April 25, 2019
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Why voters are already revved up about 2020

Manuel Balce Ceneta | AP
Manuel Balce Ceneta | AP
President Donald Trump speaks at a campaign rally in Grand Rapids, Michigan, March 28, 2019.

The bipartisan Battleground poll is out with some useful data about the 2020 electorate. It confirms the challenge Republicans face defending an unpopular president, but Democrats have their own issues.

President Donald Trump remains hugely unpopular (41 percent to 55 percent), as it has been for nearly his entire presidency. One could argue that nothing voters learn, good or bad, about him personally will change many minds. Democratic pollsters at Lake Research Partners point to the intensity of disapproval. “The intensity of the animosity towards Trump is also quite stunning, as 48% of voters have a ‘strongly’ unfavorable opinion of the President compared to only 27% who have a ‘strongly’ favorable opinion of Trump. The President’s personal profile is also heavily underwater among independents, with 57% viewing him unfavorably, including 43% who feel that way ‘strongly.'”

Both parties are highly engaged and enthusiastic about the race already. Democrats have a five-point lead in the congressional generic polling, but both parties get unfavorable ratings from voters. (“Congressional incumbents, even newly elected Members, will face the additional challenge of running against their institution.”)

The real question mark remains the economy. Fifty-nine percent say they are very or somewhat worried about an economic downturn. Democratic pollsters warn the Democrats still need an economic vision of their own. (“Democrats have major advantages on healthcare and education which contributed largely to their success in 2018. The challenge facing the Party ahead is to translate those advantages into a bigger economic frame.”) Nevertheless, Trump gets high marks on handling the economy (57 percent to 38 percent), in contrast to his handling of foreign policy (41 percent to 54 percent), immigration (41 percent to 56 percent) and health care (58 percent to 34 percent).

Democrats enjoy a broad coalition of groups that dislike Trump, Lake Research points out. “As has been the trend since he was elected, African Americans (83% disapprove, incl. 69% ‘strongly’ disapprove) and Latinx voters (69% disapprove, incl. 59% ‘strongly’ disapprove) continue to be among the President’s strongest detractors. … His ratings among millennials (34% approve, 58% disapprove) is an ominous sign for the Republican Party’s future, and highlights the complexity of the GOP’s challenge, which continues to be not just racial, ethnic, and along gender lines, but generational too.”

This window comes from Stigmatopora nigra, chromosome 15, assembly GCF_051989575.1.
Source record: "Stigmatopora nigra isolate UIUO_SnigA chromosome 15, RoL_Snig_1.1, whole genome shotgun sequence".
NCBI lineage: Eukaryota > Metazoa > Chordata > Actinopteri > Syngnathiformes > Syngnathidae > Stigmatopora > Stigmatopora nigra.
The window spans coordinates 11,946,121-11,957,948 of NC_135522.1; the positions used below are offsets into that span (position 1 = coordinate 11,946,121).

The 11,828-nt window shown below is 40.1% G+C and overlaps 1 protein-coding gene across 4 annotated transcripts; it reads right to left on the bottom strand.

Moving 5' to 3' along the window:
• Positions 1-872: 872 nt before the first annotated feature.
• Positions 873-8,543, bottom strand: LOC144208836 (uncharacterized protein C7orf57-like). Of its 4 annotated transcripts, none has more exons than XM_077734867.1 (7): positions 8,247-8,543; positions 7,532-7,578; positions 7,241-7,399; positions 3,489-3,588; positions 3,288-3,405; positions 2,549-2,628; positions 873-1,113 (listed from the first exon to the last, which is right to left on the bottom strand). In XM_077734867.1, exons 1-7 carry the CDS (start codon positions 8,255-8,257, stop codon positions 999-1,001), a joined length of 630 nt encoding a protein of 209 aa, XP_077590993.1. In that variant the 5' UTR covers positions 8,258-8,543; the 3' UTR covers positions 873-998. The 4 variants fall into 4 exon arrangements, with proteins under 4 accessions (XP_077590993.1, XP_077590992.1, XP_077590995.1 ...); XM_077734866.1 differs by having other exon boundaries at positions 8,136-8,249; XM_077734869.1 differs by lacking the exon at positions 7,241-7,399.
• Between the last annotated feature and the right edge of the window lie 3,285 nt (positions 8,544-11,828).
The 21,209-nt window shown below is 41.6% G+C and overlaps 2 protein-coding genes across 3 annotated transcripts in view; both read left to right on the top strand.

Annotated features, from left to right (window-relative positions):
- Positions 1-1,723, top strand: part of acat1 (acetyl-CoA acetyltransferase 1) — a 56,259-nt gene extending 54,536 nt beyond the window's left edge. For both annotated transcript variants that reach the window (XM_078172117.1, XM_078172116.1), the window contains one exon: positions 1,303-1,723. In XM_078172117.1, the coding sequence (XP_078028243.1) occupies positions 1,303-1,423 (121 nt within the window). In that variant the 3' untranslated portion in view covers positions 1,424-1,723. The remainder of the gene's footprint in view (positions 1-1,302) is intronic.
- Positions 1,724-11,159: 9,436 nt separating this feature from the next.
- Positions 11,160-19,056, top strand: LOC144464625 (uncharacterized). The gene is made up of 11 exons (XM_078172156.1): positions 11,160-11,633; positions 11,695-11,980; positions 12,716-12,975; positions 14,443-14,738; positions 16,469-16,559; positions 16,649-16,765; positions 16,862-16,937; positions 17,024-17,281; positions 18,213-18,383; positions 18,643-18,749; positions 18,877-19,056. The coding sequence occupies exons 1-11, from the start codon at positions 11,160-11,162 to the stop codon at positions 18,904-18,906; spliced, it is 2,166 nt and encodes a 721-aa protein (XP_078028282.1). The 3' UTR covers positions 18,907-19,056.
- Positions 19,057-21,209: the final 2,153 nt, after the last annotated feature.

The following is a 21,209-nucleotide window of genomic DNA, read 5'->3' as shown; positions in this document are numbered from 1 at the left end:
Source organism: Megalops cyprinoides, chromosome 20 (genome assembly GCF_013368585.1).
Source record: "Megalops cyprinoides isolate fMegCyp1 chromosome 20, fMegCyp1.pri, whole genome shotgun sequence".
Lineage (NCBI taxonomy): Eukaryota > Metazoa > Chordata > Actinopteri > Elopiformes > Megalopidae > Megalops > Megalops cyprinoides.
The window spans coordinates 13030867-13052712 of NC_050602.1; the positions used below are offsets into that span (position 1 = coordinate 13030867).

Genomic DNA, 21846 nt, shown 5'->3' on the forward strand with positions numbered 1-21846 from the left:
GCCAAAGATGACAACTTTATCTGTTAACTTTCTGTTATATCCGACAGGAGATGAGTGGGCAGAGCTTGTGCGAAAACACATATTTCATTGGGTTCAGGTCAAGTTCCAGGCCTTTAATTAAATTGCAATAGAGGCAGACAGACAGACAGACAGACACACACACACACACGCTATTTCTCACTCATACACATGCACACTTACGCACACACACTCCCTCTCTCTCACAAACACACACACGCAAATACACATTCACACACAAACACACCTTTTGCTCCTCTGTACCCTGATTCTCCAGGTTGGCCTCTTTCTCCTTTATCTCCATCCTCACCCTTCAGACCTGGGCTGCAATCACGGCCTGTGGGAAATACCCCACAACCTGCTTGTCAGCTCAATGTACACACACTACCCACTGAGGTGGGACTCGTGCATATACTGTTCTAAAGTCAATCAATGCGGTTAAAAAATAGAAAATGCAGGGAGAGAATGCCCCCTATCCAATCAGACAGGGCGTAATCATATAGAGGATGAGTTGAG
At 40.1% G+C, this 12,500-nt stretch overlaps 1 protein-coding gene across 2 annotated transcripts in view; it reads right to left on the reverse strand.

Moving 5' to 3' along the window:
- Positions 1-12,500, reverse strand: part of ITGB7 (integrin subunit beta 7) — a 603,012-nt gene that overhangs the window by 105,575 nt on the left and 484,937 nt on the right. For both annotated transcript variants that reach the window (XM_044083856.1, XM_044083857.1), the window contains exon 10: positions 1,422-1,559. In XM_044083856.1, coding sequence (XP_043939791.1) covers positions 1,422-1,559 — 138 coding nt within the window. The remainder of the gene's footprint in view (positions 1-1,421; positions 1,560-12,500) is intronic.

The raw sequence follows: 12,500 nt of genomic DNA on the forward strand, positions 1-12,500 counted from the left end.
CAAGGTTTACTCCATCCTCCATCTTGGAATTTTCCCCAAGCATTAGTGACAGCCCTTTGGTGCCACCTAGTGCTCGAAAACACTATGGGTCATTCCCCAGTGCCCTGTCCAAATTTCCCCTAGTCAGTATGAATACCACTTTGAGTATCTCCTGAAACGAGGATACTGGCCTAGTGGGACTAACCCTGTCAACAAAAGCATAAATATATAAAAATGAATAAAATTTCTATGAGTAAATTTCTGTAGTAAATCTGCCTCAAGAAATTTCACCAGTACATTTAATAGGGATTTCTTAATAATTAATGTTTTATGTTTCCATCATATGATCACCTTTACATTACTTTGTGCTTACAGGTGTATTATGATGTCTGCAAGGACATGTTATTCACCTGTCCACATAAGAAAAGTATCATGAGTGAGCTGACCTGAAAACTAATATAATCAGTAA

Republican pollsters from the Tarrance Group concede that one of Trump’s biggest problems is women, whom he seems to have permanently chased out of the GOP:

“Men are voting Republican by 44% to 35%, or a nine-point margin, while women are voting Democratic by 48% to 30%, or an eighteen-point margin. In our past Republican analysis of the gender gap, we have always put forward the hypothesis that women cannot be looked at as a monolithic group and that the gender gap was more of a ‘married gap’ and a ‘racial gap.’ …

“With White women overall, instead of a single digit advantage for Republicans we now have a six-point disadvantage and with married White women, instead of a double digit advantage, in this latest Battleground Poll, Republicans only have a 4-point advantage (40% to 36%).”

Gender now rises above race and marital status. Women in just about every sub-group seem to dislike Trump.

In sum, Trump is a weight around the necks of Republicans, and is sending women fleeing from the party. His re-election rides on a continued booming economy (hence his fury at the Fed for not juicing it further) and on drawing an opponent as problematic for Democrats as Hillary Clinton.

Democrats need to pick their candidate wisely and avoid picking someone as divisive or unlikable as Trump. They must turn out their base without turning off those white and married women whom Trump chased off. They should focus as they did in 2018 on health care, but they cannot avoid talking about the economy. They need a big-picture vision for economic security, wage growth and job creation. It will not be enough (as it was not enough for Mitt Romney in 2012) to say the economy isn’t doing all that well.

Jennifer Rubin writes the Right Turn blog for The Washington Post, offering reported opinion from a center-right perspective. Follow her @JRubinBlogger.

 



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